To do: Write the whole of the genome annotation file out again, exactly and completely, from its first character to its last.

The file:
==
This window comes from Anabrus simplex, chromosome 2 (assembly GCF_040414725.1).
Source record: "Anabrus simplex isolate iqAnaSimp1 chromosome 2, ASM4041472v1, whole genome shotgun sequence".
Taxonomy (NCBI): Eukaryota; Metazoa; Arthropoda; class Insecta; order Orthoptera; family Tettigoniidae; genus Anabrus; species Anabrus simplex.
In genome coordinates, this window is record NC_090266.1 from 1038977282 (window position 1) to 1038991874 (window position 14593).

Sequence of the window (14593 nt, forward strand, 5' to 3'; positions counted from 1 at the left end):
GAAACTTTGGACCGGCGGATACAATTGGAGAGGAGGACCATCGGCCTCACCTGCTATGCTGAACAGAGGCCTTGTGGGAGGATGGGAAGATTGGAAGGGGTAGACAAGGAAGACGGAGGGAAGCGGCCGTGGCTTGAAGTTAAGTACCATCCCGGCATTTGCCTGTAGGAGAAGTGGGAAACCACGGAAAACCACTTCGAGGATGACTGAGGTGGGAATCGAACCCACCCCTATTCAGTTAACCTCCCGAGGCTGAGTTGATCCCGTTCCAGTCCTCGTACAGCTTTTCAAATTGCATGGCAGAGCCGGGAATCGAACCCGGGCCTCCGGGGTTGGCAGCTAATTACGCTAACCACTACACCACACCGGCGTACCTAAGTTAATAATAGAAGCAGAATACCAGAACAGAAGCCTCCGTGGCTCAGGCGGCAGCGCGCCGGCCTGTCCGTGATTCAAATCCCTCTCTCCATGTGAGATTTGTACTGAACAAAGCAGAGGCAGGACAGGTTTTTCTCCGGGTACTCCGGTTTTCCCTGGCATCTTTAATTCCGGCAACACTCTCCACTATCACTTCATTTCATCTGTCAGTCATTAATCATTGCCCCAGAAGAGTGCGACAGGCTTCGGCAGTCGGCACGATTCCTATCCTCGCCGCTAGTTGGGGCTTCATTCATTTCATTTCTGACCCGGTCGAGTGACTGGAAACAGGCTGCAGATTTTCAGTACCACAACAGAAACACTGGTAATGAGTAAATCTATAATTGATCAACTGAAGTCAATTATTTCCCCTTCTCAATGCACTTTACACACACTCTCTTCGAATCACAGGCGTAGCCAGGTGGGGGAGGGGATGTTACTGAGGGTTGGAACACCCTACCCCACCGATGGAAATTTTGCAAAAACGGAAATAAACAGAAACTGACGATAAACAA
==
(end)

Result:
This window comes from Anabrus simplex, chromosome 2 (assembly GCF_040414725.1).
Source record: "Anabrus simplex isolate iqAnaSimp1 chromosome 2, ASM4041472v1, whole genome shotgun sequence".
Taxonomy (NCBI): Eukaryota; Metazoa; Arthropoda; class Insecta; order Orthoptera; family Tettigoniidae; genus Anabrus; species Anabrus simplex.
In genome coordinates, this window is record NC_090266.1 from 1038977282 (window position 1) to 1038991874 (window position 14593).

Sequence of the window (14593 nt, forward strand, 5' to 3'; positions counted from 1 at the left end):
GAAACTTTGGACCGGCGGATACAATTGGAGAGGAGGACCATCGGCCTCACCTGCTATGCTGAACAGAGGCCTTGTGGGAGGATGGGAAGATTGGAAGGGGTAGACAAGGAAGACGGAGGGAAGCGGCCGTGGCTTGAAGTTAAGTACCATCCCGGCATTTGCCTGTAGGAGAAGTGGGAAACCACGGAAAACCACTTCGAGGATGACTGAGGTGGGAATCGAACCCACCCCTATTCAGTTAACCTCCCGAGGCTGAGTTGATCCCGTTCCAGTCCTCGTACAGCTTTTCAAATTGCATGGCAGAGCCGGGAATCGAACCCGGGCCTCCGGGGTTGGCAGCTAATTACGCTAACCACTACACCACACCGGCGTACCTAAGTTAATAATAGAAGCAGAATACCAGAACAGAAGCCTCCGTGGCTCAGGCGGCAGCGCGCCGGCCTGTCCGTGATTCAAATCCCTCTCTCCATGTGAGATTTGTACTGAACAAAGCAGAGGCAGGACAGGTTTTTCTCCGGGTACTCCGGTTTTCCCTGGCATCTTTAATTCCGGCAACACTCTCCACTATCACTTCATTTCATCTGTCAGTCATTAATCATTGCCCCAGAAGAGTGCGACAGGCTTCGGCAGTCGGCACGATTCCTATCCTCGCCGCTAGTTGGGGCTTCATTCATTTCATTTCTGACCCGGTCGAGTGACTGGAAACAGGCTGCAGATTTTCAGTACCACAACAGAAACACTGGTAATGAGTAAATCTATAATTGATCAACTGAAGTCAATTATTTCCCCTTCTCAATGCACTTTACACACACTCTCTTCGAATCACAGGCGTAGCCAGGTGGGGGAGGGGATGTTACTGAGGGTTGGAACACCCTACCCCACCGATGGAAATTTTGCAAAAACGGAAATAAACAGAAACTGACGATAAACAA